FDA Investigates Listeria Outbreak Caused by Contaminated Sprouts

November 12, 2014

The U.S. Food and Drug Administration (FDA) is investigating a listeria monocytogenes outbreak caused by contaminated sprouts.

There have been five confirmed cases of listeriosis in the Chicago area between June and August. Two patients have died from the infection.

Despite issuing a recall in August, Chicago-based Wholesome Soy Products shut down its plant after an ongoing investigation by the FDA discovered more listeria contamination.

Listeriosis is a rare but serious illness that can be fatal, especially in certain high-risk groups. These groups include the elderly, and people with weakened immune systems and certain chronic medical conditions (such as cancer or diabetes). In pregnant women, listeriosis can cause miscarriage, stillbirth, premature labor, and serious illness or death in newborn babies.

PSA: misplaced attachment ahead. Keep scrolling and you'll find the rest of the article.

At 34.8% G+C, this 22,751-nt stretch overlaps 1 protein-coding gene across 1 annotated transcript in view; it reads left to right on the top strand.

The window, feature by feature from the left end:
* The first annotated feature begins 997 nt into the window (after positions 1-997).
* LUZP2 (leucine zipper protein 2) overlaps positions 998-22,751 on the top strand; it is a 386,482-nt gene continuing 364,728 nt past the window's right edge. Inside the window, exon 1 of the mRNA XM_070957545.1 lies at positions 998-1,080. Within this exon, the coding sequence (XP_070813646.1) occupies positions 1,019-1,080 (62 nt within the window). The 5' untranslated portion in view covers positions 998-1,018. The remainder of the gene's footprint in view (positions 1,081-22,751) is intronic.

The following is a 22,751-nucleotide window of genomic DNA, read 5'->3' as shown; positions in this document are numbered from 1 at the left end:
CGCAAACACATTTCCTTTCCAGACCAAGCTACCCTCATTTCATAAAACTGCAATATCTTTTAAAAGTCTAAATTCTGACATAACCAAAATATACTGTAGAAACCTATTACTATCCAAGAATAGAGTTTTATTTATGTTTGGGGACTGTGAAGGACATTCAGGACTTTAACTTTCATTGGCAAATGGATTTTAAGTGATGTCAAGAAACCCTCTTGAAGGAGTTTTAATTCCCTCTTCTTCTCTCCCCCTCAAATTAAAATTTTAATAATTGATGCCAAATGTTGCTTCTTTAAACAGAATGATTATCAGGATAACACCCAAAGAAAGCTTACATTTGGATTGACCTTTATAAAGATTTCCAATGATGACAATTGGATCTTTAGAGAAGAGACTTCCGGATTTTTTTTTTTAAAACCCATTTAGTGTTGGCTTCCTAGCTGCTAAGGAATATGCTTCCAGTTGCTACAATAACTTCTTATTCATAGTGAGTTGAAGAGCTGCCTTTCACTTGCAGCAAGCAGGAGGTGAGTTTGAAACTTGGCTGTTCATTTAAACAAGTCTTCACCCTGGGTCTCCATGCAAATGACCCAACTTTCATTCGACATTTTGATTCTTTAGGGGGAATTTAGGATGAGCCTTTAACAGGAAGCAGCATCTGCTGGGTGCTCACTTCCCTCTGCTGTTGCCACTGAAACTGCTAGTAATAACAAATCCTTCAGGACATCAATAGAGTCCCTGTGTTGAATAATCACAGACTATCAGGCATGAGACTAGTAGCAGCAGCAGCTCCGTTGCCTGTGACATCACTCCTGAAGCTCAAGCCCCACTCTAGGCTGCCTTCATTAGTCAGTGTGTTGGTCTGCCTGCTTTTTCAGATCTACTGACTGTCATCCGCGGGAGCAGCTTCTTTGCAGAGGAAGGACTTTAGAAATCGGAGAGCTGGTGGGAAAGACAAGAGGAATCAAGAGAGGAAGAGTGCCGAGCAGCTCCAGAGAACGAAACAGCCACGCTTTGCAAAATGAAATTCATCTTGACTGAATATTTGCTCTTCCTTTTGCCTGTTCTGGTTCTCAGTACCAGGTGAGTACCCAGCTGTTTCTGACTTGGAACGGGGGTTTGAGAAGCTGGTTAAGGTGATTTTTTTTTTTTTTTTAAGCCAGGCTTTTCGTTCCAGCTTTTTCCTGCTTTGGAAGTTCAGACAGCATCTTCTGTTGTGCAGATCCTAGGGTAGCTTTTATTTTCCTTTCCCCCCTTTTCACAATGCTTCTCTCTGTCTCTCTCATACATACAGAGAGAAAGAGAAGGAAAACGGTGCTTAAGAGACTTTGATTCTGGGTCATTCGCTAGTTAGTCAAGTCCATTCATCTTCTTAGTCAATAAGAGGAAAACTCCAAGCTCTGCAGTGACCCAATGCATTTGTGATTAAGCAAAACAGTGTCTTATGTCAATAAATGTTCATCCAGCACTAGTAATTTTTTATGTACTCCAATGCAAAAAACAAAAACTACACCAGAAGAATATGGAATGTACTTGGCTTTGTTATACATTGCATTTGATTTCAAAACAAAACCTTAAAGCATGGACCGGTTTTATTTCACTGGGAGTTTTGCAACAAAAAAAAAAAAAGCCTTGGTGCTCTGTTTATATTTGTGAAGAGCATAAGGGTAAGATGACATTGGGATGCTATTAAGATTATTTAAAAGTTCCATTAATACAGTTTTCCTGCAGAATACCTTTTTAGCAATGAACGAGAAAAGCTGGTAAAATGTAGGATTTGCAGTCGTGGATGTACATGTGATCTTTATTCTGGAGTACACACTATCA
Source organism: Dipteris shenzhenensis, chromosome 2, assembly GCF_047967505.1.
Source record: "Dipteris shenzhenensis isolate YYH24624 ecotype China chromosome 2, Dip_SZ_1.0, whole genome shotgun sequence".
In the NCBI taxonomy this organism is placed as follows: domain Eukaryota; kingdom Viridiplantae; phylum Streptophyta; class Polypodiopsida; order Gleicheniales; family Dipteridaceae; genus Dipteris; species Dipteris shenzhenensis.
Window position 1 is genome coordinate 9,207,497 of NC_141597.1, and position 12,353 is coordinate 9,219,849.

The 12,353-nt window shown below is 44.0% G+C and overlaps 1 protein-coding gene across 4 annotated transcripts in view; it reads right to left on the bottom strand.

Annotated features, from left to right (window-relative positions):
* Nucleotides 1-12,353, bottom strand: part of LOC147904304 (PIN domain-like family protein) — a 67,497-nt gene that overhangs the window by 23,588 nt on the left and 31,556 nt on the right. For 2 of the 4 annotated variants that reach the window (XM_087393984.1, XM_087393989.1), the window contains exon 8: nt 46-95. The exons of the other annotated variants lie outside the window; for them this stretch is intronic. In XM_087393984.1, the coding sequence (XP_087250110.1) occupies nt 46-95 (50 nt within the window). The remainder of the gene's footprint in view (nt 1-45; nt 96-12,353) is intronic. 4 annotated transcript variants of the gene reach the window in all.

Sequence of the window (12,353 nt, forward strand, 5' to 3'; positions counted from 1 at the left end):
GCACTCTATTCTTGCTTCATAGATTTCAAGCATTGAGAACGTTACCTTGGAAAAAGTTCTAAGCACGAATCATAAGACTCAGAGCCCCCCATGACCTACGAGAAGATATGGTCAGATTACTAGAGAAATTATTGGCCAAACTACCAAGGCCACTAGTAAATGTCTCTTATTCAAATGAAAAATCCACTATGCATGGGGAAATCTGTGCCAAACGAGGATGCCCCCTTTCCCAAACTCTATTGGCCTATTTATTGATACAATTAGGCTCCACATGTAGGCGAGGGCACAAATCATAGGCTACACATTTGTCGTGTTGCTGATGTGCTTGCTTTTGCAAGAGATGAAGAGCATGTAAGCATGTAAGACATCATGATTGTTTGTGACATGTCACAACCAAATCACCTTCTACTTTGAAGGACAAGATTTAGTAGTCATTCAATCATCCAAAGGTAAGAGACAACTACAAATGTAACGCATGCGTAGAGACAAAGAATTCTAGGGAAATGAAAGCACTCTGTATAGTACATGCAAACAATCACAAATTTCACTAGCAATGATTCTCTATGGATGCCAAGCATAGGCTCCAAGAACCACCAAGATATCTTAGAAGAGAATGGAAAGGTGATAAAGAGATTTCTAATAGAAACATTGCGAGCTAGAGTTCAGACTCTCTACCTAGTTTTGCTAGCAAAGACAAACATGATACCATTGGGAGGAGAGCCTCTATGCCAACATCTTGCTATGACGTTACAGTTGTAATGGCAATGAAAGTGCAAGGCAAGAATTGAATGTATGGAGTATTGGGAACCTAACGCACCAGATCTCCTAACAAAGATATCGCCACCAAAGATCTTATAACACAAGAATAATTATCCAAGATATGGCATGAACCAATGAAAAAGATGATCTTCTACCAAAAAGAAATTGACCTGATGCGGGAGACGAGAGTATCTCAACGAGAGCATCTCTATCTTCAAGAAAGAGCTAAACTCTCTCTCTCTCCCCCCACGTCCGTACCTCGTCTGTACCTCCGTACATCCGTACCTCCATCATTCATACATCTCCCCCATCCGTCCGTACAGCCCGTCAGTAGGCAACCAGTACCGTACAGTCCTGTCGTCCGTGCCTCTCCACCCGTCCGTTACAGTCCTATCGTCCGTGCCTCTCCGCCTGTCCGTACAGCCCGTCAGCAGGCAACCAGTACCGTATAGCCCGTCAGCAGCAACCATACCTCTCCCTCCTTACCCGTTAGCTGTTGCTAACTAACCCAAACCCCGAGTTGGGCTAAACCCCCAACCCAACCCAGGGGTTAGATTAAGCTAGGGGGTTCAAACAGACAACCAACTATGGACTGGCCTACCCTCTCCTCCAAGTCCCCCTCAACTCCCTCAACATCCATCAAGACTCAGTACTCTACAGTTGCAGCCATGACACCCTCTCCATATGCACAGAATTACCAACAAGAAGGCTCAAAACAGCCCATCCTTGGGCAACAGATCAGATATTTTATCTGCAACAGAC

Wholesome Soy Products, a manufacturer of sprouts, tofu, and soy products issued a voluntary recall in August after a routine FDA inspection of mung bean sprouts, irrigation water and environmental samples tested positive for listeria.

Additional tests found a month later that the strain of listeria was genetically similar to the strain that caused illnesses in five people.

Wholesome Soy Products brought in a third-party to sanitize and test the facility, later reporting that samples from those tests came back negative. A follow-up inspection by the FDA, however, found the presence of the same strain of listeria that caused the earlier illnesses.

The company verbally agreed on Nov. 7 to shut down its facility and recall any remaining products on the market.

Consumers that believe they have purchased products from the company should dispose of them in the garbage. Since listeria can grow in refrigerator temperatures, refrigerators, food preparation surfaces and food cutting utensils that may have come in contact with the contaminated sprouts should be washed with a solution of one tablespoon of chlorine bleach to one gallon of hot water.

More information about preventing listeriosis can be found on the CDC website.

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